Healthcare has become one of the major industries in the United States. And that means, like any other big business, healthcare administrator leaders must have the skills and knowledge to guide large and often complex operations to success.

Needless to say, that is not an easy task.

On a day-to-day basis, the healthcare administrator professional encounters many rewards and plenty of challenges. That holds true whether you work in a hospital, residential care facility, private medical practice or public health center.

But before we get to that, first a quick look at the education and job requirements.

Getting Into A Healthcare Administrator Career

Almost every job in healthcare administration requires, at the least, a bachelor’s degree in healthcare or some related field. For the top jobs, most employers require a master’s degree. Most possess either a masters in healthcare administration (MHA) or masters of business (MBA) with a focus on healthcare.

From there, the career choices prove plentiful. The U.S. Bureau of Labor Statistics expects healthcare to grow faster than any other industry in the country. They also project 17 percent job growth in healthcare administration alone between 2014 and 2024.

Almost every type of medical operation needs an administrator. Some, like large hospitals, require administrators just to run single departments or oversee complex areas such as medical records or budgets.

Simply put, now is a great time to enter into a career as a healthcare administrator. Are you now wondering what the daily responsibilities are of a healthcare administrator?

Government Regulations

To put it mildly, the federal government has thrown very complicated, highly intricate regulations on healthcare. That includes, but is not limited to, provisions of the Affordable Healthcare Act of 2010 that added millions to the roles of the insured.

While politicians might have good intentions, the resulting web of regulations can prove a source of frustration for those who entered healthcare to help others, not spend time sorting through page after page of government documents. Healthcare administrators must take this on, leaving medical personnel to focus on actually practicing medicine.

Budgets

Administrators deal with money issues, plain and simple. This includes capital expenditures, operating budgets for staff and equipment including outside contracts with consultants and medical service providers. Expect to work in this area on a daily basis, with the obvious focus on ensuring the operation runs profitably through either higher revenues or cuts in the budget.

Working with Medical Personnel

Most administrators can expect push back from medical staff on an almost day-to-day basis. Because they must set guidelines on, for example, spending for medical equipment and staffing, administrators often hear complaints about budget constraints from medical staff. That makes communication and an ability to listen very important skills for administrators to bring to the table. An ability to understand the needs of staff – and yet make them aware of the limitations of the budget – can make an administrator’s job far less stressful.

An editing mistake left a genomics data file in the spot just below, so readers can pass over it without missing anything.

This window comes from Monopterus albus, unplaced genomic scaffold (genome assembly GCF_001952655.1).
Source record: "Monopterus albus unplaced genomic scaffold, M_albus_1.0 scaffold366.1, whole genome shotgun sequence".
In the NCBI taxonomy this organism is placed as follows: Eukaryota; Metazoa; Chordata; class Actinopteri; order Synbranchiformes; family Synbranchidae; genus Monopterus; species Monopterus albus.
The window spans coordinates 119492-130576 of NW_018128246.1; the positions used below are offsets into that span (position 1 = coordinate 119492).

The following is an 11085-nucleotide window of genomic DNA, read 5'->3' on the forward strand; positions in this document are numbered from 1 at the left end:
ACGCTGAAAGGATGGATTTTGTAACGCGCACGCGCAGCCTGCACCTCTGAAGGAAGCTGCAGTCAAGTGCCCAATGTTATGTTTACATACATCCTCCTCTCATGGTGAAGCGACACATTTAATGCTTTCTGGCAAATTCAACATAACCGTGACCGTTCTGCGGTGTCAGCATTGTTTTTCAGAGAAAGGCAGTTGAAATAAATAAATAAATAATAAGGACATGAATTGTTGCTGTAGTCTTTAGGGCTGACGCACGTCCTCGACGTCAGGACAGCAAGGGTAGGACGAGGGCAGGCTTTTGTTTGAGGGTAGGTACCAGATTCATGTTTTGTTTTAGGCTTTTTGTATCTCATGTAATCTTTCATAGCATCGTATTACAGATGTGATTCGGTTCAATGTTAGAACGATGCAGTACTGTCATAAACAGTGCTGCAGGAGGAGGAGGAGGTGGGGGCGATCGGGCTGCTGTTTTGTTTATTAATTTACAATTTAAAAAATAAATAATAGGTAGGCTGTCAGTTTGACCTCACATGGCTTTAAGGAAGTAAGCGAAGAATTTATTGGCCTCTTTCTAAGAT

Written Communication

As part of the above, healthcare administrators must also have skills in written communication. If the executive board decides to approve a new protocol or set a new financial goal, the healthcare administrator must communicate those plans. That typically involves emails or some other form of written communication. These types of communication are typically distributed to large groups of staff, making proper writing skills a must.

Board Room Presence

Administrators typically represent a medical operation in front of the board that runs it, as well as with government regulators. This means administrators must have the ability to shine in important meetings with very powerful people who often control the overall direction of a medical operation. This is not the position for a shy person.

Keeping an Eye on Big Picture

In the day-to-day operation, most people work and react within whatever events occur at that time. Administrators do not have that luxury. They must consider events every day in the context of how they fit into overall plans and goals for a medical operation. They have a responsibility to senior leadership and/or board members to handle situations within appropriate policies and procedures.

The Rewards Are Many

Seems complicated and hard? That’s because it is, which is why healthcare administrators often make six-figure salaries. That represents one form of reward, but there are many others. They include the satisfaction of providing the best healthcare possible to patients and making sure a healthcare operation stays profitable, meaning employment for hundreds of medical workers.